S&P Seeks Declaration That Credit Ratings Are Immune From Liability

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On February 5, two Standard & Poor’s entities filed a declaratory judgment action in the Southern District of South Carolina seeking to bar the South Carolina Attorney General from suing S&P under South Carolina’s Unfair Trade Practices Act in connection with S&P’s ratings of RMBS and CDOs. S&P filed the action in response to a December 20, 2012 letter from the Attorney General that threatened litigation. S&P alleges that its credit ratings are predictive and subjective opinions that constitute protected speech under the First Amendment. It seeks a declaration that South Carolina’s Unfair Trade Practices Act may not constitutionally be applied to S&P’s credit rating activities and an injunction prohibiting the Attorney General from pursuing any lawsuit that is inconsistent with S&P’s First Amendment rights. Complaint.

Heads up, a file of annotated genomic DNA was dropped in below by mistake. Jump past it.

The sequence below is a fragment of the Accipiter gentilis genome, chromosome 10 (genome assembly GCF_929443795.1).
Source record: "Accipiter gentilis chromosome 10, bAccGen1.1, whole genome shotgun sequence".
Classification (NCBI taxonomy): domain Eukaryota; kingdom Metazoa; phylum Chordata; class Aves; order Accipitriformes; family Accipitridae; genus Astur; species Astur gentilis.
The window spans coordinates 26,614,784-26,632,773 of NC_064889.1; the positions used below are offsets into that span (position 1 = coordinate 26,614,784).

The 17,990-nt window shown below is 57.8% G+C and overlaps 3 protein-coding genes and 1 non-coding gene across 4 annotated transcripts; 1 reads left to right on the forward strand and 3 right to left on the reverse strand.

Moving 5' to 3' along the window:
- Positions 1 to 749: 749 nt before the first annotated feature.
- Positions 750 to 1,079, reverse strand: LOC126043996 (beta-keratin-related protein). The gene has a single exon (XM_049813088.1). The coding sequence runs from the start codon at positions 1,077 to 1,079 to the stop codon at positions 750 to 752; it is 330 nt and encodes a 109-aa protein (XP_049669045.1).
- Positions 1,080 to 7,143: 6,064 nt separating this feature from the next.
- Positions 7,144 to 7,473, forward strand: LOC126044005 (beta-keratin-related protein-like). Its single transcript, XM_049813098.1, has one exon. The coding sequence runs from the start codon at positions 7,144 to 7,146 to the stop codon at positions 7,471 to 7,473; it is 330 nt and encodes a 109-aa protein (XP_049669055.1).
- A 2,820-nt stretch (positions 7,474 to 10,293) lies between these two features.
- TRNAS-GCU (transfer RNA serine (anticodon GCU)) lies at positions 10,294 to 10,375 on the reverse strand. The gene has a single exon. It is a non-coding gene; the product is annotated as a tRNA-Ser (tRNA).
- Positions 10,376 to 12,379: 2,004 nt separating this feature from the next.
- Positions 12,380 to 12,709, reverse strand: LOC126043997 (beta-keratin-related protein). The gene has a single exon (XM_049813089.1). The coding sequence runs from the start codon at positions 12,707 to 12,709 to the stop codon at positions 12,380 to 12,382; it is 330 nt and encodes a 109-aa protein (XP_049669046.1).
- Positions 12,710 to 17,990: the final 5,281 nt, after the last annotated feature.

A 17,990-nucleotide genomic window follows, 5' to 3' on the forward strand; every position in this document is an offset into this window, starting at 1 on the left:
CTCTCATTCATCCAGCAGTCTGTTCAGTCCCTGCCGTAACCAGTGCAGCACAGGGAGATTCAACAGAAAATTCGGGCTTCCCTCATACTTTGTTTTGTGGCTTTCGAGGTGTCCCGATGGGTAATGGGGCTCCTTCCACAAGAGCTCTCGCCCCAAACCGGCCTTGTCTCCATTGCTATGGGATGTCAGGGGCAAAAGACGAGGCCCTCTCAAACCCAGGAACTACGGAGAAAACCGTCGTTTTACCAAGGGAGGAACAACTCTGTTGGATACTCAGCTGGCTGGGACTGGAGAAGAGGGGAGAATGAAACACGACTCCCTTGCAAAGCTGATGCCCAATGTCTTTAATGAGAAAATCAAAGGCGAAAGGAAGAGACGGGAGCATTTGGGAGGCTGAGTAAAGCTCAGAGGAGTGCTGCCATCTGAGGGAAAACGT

Topics:  Credit Ratings, Declaratory Judgments, First Amendment, Fraud, Ratings, RMBS, S&P, Unfair or Deceptive Trade Practices

Published In: Antitrust & Trade Regulation Updates, Constitutional Law Updates, Finance & Banking Updates, Securities Updates

DISCLAIMER: Because of the generality of this update, the information provided herein may not be applicable in all situations and should not be acted upon without specific legal advice based on particular situations.

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